Big changes were in the air. Knoxville's most extravagant gift suggestion that year was down at Knoxville Auto, on the 500 block of State Street. There you could buy America's most expensive automobile, the Lozier "Light Six,"—it came with an electric starter—for $3,250. If we can trust inflation-conversion charts, in 21st-century dollars that's about $75,000.

The Knoxville Daily Journal risked alienating its lavish advertisers when the morning paper published a column touting the newly organized Society for the Prevention of Useless Giving. "The SPUGs stand for the annihilation of the foolish, vulgar, wicked custom of Christmas-gift exchange," it declared. Adherents, who included Teddy Roosevelt—he'd been Knoxville's choice for president a few weeks earlier—wore SPUG buttons.

In cooperation with charities devoted to helping the genuinely poor, Knoxville police were clamping down on the "professional begging class" by arresting vagrants. Charities handed out cards to citizens in the street, advising them about the situation. Beggars were reportedly scarce that year.

There were some differences. Public Knoxville was livelier on Christmas Day in 1912 than in 2012. Market Square's market remained open until 11 a.m. The post office was open in the morning, too. Newsboys swarmed the streets, perhaps more vigorously than usual. Christmas Day was the one day of the year they got their papers free and could keep their gross revenues. It was also the day the Knoxville Sentinel invited all newsboys for both papers to dinner at the posh Hotel Imperial at Gay and Clinch. About 200 newsboys showed up to be waited on by men in tails. Then they went, en masse, to see a show at the Bijou.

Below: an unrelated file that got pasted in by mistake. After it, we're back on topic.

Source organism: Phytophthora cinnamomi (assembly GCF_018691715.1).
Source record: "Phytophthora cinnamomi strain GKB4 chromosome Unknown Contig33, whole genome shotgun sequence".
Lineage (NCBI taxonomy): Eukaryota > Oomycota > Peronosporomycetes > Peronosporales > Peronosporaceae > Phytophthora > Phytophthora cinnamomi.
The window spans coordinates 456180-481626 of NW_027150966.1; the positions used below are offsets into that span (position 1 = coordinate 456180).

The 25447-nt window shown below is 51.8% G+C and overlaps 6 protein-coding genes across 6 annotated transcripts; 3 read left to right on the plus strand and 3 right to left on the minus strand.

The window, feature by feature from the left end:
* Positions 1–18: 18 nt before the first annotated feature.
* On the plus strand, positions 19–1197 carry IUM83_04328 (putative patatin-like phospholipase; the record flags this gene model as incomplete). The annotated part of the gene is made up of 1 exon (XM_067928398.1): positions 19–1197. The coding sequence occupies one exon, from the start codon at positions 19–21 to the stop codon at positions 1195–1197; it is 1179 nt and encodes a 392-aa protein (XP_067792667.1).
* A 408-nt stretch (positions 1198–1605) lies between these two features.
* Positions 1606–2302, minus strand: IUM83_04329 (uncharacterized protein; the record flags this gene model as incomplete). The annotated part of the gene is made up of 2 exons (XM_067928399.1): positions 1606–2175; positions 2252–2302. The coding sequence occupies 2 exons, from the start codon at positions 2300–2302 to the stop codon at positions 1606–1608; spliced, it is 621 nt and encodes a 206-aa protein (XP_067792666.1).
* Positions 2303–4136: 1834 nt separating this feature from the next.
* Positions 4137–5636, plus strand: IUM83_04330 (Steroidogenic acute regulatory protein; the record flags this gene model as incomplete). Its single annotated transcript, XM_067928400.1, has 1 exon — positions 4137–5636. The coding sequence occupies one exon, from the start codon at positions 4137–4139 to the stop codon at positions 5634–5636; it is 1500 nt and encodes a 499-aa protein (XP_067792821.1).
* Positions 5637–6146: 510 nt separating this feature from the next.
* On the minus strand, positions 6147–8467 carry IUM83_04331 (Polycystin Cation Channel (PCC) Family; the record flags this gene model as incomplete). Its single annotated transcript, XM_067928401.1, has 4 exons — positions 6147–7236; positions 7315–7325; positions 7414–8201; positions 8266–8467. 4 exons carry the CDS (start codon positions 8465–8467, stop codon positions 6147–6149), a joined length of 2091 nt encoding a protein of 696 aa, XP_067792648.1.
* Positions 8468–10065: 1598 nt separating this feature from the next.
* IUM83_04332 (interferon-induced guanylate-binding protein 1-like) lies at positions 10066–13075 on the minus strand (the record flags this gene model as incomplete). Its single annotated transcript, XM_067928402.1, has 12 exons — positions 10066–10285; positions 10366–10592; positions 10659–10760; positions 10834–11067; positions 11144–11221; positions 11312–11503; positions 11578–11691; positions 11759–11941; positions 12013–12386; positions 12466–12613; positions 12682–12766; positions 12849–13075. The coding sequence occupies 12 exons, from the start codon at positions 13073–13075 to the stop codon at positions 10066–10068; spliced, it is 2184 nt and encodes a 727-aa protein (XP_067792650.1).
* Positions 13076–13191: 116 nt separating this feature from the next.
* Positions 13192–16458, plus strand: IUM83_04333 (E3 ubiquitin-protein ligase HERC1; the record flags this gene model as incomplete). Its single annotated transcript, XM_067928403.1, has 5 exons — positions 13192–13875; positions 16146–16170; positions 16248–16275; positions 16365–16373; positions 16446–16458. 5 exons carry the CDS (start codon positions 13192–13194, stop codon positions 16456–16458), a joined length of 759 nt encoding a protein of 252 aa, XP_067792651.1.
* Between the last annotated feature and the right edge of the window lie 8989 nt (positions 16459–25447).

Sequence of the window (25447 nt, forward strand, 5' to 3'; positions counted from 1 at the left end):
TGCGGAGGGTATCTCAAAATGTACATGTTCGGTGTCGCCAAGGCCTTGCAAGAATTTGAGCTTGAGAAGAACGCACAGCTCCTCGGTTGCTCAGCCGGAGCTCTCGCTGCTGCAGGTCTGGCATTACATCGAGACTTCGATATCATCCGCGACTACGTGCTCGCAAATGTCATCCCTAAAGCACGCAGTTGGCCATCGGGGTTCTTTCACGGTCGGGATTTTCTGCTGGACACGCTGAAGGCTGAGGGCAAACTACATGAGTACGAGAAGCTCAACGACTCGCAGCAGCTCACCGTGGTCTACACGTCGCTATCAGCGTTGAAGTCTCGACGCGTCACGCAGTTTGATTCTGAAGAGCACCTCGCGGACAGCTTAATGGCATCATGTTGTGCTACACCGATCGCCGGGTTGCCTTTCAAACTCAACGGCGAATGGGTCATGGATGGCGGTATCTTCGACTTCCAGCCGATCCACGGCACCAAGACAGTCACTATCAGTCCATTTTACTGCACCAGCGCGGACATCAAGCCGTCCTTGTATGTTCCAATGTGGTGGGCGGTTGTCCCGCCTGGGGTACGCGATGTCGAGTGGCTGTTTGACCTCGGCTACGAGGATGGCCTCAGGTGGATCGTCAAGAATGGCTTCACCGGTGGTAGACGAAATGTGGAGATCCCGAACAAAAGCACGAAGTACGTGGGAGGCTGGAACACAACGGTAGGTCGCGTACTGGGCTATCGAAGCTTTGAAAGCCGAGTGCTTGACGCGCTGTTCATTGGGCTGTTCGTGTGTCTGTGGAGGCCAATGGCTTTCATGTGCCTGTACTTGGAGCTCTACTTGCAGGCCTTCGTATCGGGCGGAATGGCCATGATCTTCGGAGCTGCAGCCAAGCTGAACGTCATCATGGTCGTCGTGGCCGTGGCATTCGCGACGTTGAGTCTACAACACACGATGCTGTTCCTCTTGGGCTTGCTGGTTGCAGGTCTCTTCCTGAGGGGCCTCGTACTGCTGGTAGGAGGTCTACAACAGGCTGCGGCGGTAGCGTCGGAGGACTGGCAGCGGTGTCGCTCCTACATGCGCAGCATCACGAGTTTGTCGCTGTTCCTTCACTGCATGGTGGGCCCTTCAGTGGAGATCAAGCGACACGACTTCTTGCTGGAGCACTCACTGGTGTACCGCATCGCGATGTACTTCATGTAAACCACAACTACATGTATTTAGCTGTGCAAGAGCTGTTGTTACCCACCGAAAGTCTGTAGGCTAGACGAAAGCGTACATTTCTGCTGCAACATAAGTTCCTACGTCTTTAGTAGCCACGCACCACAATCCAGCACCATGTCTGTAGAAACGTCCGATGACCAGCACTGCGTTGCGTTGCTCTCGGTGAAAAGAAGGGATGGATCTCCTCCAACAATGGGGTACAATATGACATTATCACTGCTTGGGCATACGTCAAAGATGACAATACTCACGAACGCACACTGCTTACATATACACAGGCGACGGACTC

The live show had been a brief sensation on Broadway, "the ever popular song show, The Isle of Spice," featuring "a bevy of pretty singing and dancing girlies." On Christmas Day, the Bijou doubled its matinées, offering three shows in all. Across the street on Christmas Day, old Staub's Theater was showing a brand-new play that had opened (and closed) on Broadway just days earlier, a musical show called Freckles. On Gay Street a block north of the Bijou was the Grand, which leaned more toward vaudeville than Broadway. The Grand featured a Christmas variety show of comedy and music, with a wild-sounding quintet of strings, drums, and brass, including a horn called the zobo; a guy who sculpted uncanny caricatures in clay; and Viennese acrobats, the Sandor Brothers.

The Imperial had long been famous for its Christmas dinner, but other downtown hotels rivaled its extravagance. On Wall Avenue, facing the Square, the Stratford Hotel published its Christmas-Day menu, which included broiled Spanish mackerel, salade à la Demidoff, stuffed mallard duck with oyster dressing, asparagus tips on toast, crabmeat croquettes, and Boston sponge drop au rhum. And, of course, ladyfingers and macaroons. In case the multi-course dinner got dull, the Stratford entertained its holiday diners with an orchestra and soprano soloist.

By 1912, the Knoxville Christmas dinner had gotten fancier and fancier, no longer just the humble roast turkey and dressing like grandma used to fix. Things had changed so much just in the last 25 years, they could hardly imagine the exotic Christmases of the future.